That is only a forward zone and as @bodgit answered that is perfectly valid for all use cases.
The main potential disadvantage of the above is an administrative one. For a single zone not too much of an issue but with many host names in many different domains much more so: in case of a change of ip-address every
A record with that ip-address will need to be updated, where
CNAME records will automatically follow the ip-address change of their target FQDN and would not need to be updated.
For a reverse zone, doing something almost similar is AFAIK also technically valid:
10.1.168.192.in-addr.arpa. IN PTR subdomain1.example.com.
10.1.168.192.in-addr.arpa. IN PTR subdomain2.example.com.
10.1.168.192.in-addr.arpa. IN PTR subdomain3.example.com.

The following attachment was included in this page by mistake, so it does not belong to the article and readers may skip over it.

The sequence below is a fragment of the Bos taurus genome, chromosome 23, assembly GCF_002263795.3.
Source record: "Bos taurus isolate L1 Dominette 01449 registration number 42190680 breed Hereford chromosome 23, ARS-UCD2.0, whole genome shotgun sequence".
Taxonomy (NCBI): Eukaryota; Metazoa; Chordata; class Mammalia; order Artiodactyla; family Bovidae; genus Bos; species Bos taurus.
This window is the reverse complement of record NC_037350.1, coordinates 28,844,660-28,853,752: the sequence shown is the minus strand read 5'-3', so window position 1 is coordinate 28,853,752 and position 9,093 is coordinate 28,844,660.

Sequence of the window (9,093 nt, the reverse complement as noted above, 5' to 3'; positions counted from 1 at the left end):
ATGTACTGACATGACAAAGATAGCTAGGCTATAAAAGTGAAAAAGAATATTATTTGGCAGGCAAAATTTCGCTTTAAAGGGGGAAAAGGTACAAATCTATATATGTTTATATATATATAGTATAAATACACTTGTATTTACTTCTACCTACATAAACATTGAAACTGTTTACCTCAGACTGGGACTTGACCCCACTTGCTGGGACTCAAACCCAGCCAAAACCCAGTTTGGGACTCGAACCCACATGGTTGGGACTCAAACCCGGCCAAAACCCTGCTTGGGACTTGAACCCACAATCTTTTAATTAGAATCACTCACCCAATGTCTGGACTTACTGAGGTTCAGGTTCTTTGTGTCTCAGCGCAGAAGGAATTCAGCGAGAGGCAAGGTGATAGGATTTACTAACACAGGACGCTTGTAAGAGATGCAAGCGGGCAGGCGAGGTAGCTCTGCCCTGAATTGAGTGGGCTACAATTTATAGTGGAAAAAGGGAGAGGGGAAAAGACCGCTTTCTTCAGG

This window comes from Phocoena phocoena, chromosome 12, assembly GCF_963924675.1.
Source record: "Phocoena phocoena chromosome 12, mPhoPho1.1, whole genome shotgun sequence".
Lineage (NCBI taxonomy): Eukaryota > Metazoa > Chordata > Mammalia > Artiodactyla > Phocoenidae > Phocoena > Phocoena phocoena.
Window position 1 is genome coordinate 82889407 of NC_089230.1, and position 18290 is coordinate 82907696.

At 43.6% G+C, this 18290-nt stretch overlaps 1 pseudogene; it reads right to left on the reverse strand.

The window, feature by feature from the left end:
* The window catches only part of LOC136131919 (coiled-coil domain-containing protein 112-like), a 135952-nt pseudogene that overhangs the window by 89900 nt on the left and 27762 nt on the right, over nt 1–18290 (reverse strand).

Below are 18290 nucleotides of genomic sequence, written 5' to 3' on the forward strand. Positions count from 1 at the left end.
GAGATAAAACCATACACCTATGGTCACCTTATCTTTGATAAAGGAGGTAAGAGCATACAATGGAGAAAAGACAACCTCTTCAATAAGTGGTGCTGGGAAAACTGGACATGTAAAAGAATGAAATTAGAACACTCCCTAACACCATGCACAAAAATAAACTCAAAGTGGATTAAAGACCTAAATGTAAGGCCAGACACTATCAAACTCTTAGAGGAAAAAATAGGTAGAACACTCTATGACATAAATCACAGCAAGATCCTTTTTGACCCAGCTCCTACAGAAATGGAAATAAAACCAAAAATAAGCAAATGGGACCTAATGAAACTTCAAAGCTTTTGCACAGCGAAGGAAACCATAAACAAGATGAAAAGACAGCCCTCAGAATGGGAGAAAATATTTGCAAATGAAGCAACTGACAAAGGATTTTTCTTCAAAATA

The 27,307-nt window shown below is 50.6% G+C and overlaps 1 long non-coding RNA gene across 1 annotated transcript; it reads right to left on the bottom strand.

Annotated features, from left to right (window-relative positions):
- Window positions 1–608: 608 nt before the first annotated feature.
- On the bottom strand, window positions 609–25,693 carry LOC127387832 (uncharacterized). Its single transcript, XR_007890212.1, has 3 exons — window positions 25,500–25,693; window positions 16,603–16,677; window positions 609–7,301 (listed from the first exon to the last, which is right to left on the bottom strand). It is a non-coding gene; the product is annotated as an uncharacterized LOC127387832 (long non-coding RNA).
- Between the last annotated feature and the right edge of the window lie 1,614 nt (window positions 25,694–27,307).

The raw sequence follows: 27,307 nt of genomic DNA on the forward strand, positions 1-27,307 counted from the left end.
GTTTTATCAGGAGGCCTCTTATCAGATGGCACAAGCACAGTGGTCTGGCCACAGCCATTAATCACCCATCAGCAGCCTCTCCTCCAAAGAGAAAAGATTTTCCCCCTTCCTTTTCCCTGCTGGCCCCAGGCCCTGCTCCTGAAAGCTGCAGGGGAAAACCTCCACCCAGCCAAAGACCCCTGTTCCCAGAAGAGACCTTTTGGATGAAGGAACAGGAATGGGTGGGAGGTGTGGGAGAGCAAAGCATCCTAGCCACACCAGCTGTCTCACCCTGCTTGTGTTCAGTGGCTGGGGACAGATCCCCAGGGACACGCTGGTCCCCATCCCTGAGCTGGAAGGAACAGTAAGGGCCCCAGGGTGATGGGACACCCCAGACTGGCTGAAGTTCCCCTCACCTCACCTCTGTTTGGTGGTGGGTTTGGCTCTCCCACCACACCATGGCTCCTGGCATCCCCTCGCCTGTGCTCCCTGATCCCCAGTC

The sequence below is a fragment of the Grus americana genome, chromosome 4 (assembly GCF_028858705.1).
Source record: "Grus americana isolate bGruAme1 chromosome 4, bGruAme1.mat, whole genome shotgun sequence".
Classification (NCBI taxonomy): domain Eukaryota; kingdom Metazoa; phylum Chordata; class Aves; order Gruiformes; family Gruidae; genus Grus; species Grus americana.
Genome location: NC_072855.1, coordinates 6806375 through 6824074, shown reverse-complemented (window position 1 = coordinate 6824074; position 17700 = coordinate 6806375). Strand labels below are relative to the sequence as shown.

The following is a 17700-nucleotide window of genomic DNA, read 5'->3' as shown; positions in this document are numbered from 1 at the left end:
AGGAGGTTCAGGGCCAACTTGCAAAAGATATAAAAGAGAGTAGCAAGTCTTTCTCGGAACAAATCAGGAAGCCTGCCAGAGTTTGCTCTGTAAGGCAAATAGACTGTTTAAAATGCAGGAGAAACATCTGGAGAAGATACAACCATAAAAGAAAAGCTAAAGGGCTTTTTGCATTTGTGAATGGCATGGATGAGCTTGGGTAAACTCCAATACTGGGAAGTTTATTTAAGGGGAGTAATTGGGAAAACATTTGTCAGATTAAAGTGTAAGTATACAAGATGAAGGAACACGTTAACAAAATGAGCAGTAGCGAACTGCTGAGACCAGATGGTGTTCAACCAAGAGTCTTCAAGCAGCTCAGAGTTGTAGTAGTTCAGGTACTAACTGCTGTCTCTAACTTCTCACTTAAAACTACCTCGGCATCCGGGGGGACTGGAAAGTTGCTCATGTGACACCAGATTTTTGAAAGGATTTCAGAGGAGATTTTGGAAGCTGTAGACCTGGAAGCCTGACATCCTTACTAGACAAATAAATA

but that won't have the effect people usually seem to expect.
subdomain1.example.com. will always point to 192.168.1.10 but the reverse lookup will most of the time NOT point back to subdomain1.example.com.
The above will become a round-robin DNS record where:
- 1/3 of the responses will return an "incorrect" response of subdomain2.example.com.
- 1/3 of the responses will return an also "incorrect" response of subdomain3.example.com.
- only a 33% chance exists that the "correct" response of subdomain1.example.com. will be seen.